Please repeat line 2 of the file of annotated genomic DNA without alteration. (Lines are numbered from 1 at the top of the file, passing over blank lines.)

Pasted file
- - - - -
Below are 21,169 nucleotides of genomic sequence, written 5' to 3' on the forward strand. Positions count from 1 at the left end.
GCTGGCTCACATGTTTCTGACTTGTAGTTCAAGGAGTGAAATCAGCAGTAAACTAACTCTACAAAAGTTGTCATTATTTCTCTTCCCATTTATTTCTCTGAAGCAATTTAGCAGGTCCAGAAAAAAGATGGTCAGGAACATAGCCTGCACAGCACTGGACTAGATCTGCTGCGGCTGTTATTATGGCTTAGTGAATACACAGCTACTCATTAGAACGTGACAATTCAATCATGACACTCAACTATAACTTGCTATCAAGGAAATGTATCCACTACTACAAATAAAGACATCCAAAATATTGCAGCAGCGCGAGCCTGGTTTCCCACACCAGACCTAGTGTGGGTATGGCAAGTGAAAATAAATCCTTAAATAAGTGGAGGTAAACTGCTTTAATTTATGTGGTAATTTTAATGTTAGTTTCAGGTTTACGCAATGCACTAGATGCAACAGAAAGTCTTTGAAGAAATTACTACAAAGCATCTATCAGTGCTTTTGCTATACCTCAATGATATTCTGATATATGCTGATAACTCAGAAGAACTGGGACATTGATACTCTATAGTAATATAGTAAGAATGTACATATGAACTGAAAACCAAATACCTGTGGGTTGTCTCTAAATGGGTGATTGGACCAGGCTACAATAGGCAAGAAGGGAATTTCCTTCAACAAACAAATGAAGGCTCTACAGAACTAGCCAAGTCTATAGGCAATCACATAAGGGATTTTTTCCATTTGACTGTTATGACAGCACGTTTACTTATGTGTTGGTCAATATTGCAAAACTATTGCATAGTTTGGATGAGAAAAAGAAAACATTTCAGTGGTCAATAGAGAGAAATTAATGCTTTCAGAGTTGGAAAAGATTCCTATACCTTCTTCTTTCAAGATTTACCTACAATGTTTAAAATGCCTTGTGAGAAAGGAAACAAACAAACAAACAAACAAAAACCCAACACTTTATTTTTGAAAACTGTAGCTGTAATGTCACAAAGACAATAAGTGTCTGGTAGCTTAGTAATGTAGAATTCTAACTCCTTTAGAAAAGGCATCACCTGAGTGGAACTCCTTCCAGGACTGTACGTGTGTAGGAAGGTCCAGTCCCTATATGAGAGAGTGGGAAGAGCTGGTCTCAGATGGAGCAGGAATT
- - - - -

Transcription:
GCTGGCTCACATGTTTCTGACTTGTAGTTCAAGGAGTGAAATCAGCAGTAAACTAACTCTACAAAAGTTGTCATTATTTCTCTTCCCATTTATTTCTCTGAAGCAATTTAGCAGGTCCAGAAAAAAGATGGTCAGGAACATAGCCTGCACAGCACTGGACTAGATCTGCTGCGGCTGTTATTATGGCTTAGTGAATACACAGCTACTCATTAGAACGTGACAATTCAATCATGACACTCAACTATAACTTGCTATCAAGGAAATGTATCCACTACTACAAATAAAGACATCCAAAATATTGCAGCAGCGCGAGCCTGGTTTCCCACACCAGACCTAGTGTGGGTATGGCAAGTGAAAATAAATCCTTAAATAAGTGGAGGTAAACTGCTTTAATTTATGTGGTAATTTTAATGTTAGTTTCAGGTTTACGCAATGCACTAGATGCAACAGAAAGTCTTTGAAGAAATTACTACAAAGCATCTATCAGTGCTTTTGCTATACCTCAATGATATTCTGATATATGCTGATAACTCAGAAGAACTGGGACATTGATACTCTATAGTAATATAGTAAGAATGTACATATGAACTGAAAACCAAATACCTGTGGGTTGTCTCTAAATGGGTGATTGGACCAGGCTACAATAGGCAAGAAGGGAATTTCCTTCAACAAACAAATGAAGGCTCTACAGAACTAGCCAAGTCTATAGGCAATCACATAAGGGATTTTTTCCATTTGACTGTTATGACAGCACGTTTACTTATGTGTTGGTCAATATTGCAAAACTATTGCATAGTTTGGATGAGAAAAAGAAAACATTTCAGTGGTCAATAGAGAGAAATTAATGCTTTCAGAGTTGGAAAAGATTCCTATACCTTCTTCTTTCAAGATTTACCTACAATGTTTAAAATGCCTTGTGAGAAAGGAAACAAACAAACAAACAAACAAAAACCCAACACTTTATTTTTGAAAACTGTAGCTGTAATGTCACAAAGACAATAAGTGTCTGGTAGCTTAGTAATGTAGAATTCTAACTCCTTTAGAAAAGGCATCACCTGAGTGGAACTCCTTCCAGGACTGTACGTGTGTAGGAAGGTCCAGTCCCTATATGAGAGAGTGGGAAGAGCTGGTCTCAGATGGAGCAGGAATT